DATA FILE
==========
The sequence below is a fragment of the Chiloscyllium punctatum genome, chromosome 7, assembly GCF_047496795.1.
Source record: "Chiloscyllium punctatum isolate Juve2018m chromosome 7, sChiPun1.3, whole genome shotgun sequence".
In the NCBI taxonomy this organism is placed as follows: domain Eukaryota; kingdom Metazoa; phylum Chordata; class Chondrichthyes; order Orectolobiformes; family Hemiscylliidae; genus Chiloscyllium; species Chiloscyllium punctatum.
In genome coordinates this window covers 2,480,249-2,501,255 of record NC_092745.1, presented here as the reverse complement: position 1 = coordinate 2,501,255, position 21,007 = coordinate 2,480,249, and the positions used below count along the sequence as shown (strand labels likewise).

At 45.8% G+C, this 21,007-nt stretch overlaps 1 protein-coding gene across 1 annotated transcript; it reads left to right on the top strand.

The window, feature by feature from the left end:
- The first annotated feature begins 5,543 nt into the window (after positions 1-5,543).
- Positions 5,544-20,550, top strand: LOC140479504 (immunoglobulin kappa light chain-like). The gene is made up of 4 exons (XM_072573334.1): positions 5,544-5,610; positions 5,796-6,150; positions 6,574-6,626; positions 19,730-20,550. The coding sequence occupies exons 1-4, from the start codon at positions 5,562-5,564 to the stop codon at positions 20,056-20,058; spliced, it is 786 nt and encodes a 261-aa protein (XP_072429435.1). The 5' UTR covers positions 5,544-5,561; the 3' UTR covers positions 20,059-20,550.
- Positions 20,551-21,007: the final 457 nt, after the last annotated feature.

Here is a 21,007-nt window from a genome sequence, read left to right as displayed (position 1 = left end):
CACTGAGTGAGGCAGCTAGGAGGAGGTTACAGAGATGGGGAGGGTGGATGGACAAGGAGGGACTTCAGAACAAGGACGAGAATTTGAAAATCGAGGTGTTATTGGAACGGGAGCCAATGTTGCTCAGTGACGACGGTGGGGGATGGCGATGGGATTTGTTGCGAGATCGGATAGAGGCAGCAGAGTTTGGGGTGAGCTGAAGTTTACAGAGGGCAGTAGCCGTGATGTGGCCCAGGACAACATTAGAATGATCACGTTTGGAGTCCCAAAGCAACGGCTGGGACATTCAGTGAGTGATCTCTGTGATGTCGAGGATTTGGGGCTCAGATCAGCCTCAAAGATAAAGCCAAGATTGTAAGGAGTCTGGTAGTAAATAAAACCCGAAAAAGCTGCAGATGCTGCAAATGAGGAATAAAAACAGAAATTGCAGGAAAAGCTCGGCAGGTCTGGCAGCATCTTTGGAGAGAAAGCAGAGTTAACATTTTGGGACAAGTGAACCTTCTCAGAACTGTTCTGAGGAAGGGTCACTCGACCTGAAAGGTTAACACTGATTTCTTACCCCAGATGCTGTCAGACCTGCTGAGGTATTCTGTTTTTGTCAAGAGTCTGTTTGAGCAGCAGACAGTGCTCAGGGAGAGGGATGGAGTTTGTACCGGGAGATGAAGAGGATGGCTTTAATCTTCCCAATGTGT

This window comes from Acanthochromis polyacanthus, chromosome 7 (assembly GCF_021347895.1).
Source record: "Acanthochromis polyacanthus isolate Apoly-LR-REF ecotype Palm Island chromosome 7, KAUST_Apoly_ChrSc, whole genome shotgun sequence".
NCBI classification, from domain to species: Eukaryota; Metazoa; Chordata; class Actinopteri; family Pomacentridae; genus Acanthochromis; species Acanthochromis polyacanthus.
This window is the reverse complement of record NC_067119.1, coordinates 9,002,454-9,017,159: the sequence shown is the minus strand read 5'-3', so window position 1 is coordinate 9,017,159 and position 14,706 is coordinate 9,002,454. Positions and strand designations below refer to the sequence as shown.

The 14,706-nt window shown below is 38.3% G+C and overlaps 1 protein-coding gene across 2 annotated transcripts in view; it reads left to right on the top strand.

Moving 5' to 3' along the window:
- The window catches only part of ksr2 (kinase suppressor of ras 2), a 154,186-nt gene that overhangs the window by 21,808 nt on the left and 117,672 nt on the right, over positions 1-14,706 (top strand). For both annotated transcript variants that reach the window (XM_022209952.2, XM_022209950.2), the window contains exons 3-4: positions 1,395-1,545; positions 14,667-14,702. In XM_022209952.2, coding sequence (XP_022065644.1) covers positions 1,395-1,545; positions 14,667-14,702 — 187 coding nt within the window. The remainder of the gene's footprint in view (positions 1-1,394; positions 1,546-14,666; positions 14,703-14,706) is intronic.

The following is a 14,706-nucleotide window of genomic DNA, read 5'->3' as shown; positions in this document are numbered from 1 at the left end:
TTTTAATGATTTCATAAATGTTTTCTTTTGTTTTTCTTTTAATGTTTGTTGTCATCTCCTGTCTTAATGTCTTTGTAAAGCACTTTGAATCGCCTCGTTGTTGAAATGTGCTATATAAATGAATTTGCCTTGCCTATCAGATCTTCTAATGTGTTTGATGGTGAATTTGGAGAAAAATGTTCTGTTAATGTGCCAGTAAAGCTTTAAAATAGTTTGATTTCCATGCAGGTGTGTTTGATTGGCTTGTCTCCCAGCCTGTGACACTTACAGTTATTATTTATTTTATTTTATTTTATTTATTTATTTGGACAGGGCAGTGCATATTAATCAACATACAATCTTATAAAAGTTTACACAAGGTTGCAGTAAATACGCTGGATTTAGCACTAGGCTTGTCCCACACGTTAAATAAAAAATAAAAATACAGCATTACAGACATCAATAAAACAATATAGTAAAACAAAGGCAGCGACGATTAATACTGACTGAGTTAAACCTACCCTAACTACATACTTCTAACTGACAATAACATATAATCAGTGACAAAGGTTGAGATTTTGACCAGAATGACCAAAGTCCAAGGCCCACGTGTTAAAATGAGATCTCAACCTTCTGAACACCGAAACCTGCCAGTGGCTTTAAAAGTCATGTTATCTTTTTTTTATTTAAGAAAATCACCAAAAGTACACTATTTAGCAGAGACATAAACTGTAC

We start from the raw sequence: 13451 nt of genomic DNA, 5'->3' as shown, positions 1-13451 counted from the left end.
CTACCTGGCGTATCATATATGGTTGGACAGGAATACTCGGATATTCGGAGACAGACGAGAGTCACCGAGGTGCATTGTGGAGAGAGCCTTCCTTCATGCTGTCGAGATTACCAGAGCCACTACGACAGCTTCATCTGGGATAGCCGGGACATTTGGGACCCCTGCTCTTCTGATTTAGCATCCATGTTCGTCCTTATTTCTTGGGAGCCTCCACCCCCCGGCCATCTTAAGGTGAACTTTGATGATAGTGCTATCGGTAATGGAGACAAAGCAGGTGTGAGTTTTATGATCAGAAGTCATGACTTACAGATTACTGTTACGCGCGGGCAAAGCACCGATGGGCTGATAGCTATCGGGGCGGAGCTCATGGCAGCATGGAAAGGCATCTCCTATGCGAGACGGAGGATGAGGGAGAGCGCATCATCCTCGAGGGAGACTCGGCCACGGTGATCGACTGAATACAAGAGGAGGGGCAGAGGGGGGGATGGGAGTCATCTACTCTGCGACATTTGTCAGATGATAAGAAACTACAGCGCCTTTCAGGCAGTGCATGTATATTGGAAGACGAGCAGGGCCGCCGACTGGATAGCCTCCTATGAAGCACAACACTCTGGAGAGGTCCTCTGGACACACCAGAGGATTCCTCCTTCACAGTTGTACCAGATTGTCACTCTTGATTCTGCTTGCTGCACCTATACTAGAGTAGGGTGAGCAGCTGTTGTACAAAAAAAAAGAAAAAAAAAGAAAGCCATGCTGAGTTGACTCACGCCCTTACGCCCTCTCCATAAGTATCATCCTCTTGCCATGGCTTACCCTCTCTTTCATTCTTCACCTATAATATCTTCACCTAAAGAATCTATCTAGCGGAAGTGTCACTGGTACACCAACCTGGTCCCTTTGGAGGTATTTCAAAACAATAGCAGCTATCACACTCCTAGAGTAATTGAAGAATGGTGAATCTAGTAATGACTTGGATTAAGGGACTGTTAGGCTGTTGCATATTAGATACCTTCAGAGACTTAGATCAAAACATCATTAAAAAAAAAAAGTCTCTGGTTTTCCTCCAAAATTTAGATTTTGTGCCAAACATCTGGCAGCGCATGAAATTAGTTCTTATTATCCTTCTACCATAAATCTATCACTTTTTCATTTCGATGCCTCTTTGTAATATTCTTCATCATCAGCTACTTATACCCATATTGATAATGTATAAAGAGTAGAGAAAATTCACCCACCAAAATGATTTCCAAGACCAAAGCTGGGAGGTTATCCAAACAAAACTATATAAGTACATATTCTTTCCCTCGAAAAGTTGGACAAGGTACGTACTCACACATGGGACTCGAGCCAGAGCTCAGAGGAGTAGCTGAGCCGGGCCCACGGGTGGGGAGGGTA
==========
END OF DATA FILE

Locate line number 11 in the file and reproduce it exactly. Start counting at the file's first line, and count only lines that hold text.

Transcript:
CACTGAGTGAGGCAGCTAGGAGGAGGTTACAGAGATGGGGAGGGTGGATGGACAAGGAGGGACTTCAGAACAAGGACGAGAATTTGAAAATCGAGGTGTTATTGGAACGGGAGCCAATGTTGCTCAGTGACGACGGTGGGGGATGGCGATGGGATTTGTTGCGAGATCGGATAGAGGCAGCAGAGTTTGGGGTGAGCTGAAGTTTACAGAGGGCAGTAGCCGTGATGTGGCCCAGGACAACATTAGAATGATCACGTTTGGAGTCCCAAAGCAACGGCTGGGACATTCAGTGAGTGATCTCTGTGATGTCGAGGATTTGGGGCTCAGATCAGCCTCAAAGATAAAGCCAAGATTGTAAGGAGTCTGGTAGTAAATAAAACCCGAAAAAGCTGCAGATGCTGCAAATGAGGAATAAAAACAGAAATTGCAGGAAAAGCTCGGCAGGTCTGGCAGCATCTTTGGAGAGAAAGCAGAGTTAACATTTTGGGACAAGTGAACCTTCTCAGAACTGTTCTGAGGAAGGGTCACTCGACCTGAAAGGTTAACACTGATTTCTTACCCCAGATGCTGTCAGACCTGCTGAGGTATTCTGTTTTTGTCAAGAGTCTGTTTGAGCAGCAGACAGTGCTCAGGGAGAGGGATGGAGTTTGTACCGGGAGATGAAGAGGATGGCTTTAATCTTCCCAATGTGT